At the third hole we hit, I finally found myself with the first group of fish actually feeding consistently and in range. Our good friend Al Hogenauer had met up with us at this run, and he got to see the mastery skills I possess with feeding fish. The fish were feeding in about 10 inches of water and about 18 inches off the bank; and to make things even more difficult, there were overhanging branches that the fish were under. Al sat and watch me try for 20 minutes to get one drift under the canopy, but I never once got one cast under it—even when I tried moving down and out and finding any angle I could. It wasn’t meant to b;, I put every one of those fish down, and now at this point it wasn’t looking good and the day was starting to get late.
We had time to hit one more section of river and it was a real treat because the last few times, I have spent little time in or around the dam area. Much to my surprise, there was no one fishing the upper section of the river. I parted ways with dad and found myself in a pretty nice little windstorm and no feeding fish. I was really starting to feel sorry for myself then all of a sudden around 4:00, there was a pretty sizeable Mahogany mayfly coming off. I was beginning to see fish feed, but they were not focused on the dun, rather the emergers that were coming to the surface. I was very excited at this point because I was above the fish and in perfect position to start picking fish off one by one. For 1 ½ hours I did nothing but hook, fight, and land monster “Brownies”!! I landed six fish; and I know that doesn’t sound like much, but the smallest fish was around 19” and the largest fish was 1 inch smaller than my entire net that measures 24”. These fish were far from skinny and they were all-out brutes to fight and land; what a gift from the fishing “gods.” At 5:30, I landed my last fish, surveyed the water, and saw no more feeding fish so I headed back to my truck to partake in a little after-fishing beverage!!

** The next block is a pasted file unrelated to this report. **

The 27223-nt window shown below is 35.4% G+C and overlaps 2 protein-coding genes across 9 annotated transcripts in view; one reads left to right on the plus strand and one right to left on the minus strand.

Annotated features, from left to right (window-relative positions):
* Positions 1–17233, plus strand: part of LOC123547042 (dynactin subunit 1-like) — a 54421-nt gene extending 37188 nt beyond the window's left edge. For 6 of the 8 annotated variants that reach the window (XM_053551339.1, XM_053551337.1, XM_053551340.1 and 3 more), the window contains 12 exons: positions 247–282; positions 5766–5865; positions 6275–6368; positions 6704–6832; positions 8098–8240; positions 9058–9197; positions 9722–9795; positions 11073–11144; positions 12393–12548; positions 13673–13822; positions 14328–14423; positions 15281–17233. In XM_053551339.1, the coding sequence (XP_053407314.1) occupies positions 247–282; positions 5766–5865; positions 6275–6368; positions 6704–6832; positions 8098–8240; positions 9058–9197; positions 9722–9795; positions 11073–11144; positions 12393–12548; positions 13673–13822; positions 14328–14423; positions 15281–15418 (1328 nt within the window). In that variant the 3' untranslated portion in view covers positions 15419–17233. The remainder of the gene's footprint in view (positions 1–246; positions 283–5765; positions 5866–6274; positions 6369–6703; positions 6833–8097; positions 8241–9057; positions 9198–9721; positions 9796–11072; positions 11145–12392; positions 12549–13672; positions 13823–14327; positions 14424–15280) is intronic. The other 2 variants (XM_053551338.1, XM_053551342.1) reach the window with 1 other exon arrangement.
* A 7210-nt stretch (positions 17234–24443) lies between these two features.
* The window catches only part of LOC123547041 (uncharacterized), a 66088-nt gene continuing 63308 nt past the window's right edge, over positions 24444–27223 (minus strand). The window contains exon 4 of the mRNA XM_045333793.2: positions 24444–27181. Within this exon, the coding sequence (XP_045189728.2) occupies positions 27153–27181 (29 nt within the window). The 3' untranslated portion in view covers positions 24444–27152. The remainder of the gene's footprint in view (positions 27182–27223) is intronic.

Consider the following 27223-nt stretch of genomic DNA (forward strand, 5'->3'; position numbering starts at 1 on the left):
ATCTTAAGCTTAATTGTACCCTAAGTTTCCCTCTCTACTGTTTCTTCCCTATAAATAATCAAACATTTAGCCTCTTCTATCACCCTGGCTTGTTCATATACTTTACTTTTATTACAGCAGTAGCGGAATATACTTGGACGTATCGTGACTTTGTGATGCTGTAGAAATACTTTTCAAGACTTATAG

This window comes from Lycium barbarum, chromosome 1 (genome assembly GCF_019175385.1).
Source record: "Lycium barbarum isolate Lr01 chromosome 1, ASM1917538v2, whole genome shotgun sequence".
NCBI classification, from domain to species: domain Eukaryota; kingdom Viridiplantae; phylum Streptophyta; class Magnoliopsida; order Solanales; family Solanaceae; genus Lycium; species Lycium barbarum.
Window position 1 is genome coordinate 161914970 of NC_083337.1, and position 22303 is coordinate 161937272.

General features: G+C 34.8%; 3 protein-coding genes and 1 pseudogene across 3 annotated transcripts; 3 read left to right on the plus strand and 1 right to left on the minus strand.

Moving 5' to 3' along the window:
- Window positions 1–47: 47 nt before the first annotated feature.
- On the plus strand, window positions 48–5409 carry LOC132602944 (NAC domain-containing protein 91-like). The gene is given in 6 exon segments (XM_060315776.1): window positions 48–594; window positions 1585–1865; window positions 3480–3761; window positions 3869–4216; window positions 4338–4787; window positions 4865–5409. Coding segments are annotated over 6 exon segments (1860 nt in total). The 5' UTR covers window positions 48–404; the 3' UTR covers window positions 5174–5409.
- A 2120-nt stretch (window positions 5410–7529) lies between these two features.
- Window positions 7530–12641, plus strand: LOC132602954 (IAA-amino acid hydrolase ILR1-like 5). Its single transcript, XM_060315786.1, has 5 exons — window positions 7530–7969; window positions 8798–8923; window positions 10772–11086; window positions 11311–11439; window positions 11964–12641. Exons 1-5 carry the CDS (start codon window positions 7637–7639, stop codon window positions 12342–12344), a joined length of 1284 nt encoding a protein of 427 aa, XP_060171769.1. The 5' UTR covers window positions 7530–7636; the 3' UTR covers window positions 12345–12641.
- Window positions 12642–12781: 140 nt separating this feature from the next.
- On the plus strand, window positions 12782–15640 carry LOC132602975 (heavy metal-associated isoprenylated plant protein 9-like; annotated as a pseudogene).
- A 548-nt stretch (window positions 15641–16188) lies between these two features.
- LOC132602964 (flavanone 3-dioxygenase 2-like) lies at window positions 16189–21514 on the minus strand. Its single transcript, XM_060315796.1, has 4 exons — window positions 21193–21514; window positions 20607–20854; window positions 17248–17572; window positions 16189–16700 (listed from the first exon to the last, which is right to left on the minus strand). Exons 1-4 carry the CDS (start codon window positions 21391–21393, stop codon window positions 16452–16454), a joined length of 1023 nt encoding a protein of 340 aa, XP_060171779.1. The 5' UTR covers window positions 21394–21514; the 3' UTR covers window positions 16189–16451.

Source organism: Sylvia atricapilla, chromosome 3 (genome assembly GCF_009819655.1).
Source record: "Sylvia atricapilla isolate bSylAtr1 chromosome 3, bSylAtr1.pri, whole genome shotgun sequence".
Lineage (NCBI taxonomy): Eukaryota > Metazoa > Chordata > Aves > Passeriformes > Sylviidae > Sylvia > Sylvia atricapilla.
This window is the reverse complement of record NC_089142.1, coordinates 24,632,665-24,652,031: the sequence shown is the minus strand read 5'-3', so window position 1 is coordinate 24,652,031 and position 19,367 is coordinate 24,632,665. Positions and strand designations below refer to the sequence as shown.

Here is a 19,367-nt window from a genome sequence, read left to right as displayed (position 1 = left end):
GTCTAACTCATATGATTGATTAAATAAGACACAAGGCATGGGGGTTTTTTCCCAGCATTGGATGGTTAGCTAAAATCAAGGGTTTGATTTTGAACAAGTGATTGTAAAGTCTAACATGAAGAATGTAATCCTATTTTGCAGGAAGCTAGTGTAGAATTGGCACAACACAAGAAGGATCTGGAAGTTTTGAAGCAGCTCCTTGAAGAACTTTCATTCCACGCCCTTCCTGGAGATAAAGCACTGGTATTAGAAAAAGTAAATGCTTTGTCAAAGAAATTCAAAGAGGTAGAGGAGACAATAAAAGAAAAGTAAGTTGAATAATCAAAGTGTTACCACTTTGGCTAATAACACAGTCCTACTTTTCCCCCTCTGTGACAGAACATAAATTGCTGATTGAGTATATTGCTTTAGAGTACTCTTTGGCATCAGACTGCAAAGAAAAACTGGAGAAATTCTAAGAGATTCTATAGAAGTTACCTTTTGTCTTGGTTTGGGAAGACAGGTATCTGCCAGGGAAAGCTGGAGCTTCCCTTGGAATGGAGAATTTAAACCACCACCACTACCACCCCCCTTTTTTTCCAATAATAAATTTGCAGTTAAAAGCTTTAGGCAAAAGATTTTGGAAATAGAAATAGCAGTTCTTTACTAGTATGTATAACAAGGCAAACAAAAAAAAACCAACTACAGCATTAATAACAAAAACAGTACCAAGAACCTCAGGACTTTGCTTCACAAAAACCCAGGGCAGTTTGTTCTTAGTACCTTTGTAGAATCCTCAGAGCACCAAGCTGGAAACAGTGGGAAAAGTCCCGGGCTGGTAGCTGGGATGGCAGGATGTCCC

It is starting to stay lighter on the river, and after meeting up with dad around 5:40, we decided we had time to fish one more run before we headed home. We drove out to a monster slick and immediately started seeing fish feed all around me, what is a man to do? I landed one nice fish, lost another, and had one false take. Not a bad way to end a fishing outing.
The Owyhee never fished like it was supposed to, but that is fly fishing at its greatest. I never had one fish to target in a riffle section where I could camouflage a cast or stand a chance to fool them. Rather, every fish I hooked was on still water (hardly moving); I had to be very patient and I had to put movement on all of my flies to entice a fish to come to the surface. I caught fish on a Blood Midge #22 and #20, and #22 BWO Colored Emerger. The day wasn’t about fishing in easy conditions, it was about patience, willpower, and just knowing enough about dry flies to figure out how to fool the fish. By no means was it a banner day, but it is hard to complain about giant hogs in my net!!
On a lighter note, I was able to try my new Hell Razor jacket from Kast Extreme Fishing Gear. I was in a pretty hard windstorm the last two hours of fishing, and I never once felt the wind, which is highly unusual for the type of gear I used to fish in. The only complaint I have is I forgot my beanie at home, and my head was very cold, but my core was nice and warm. I guess I had better look into getting a beanie from Kast!! Awesome gear check them out at http://kastgear.com/
Flies that caught fish:
Blood Midge #22, #20
BWO Colored Emerger #22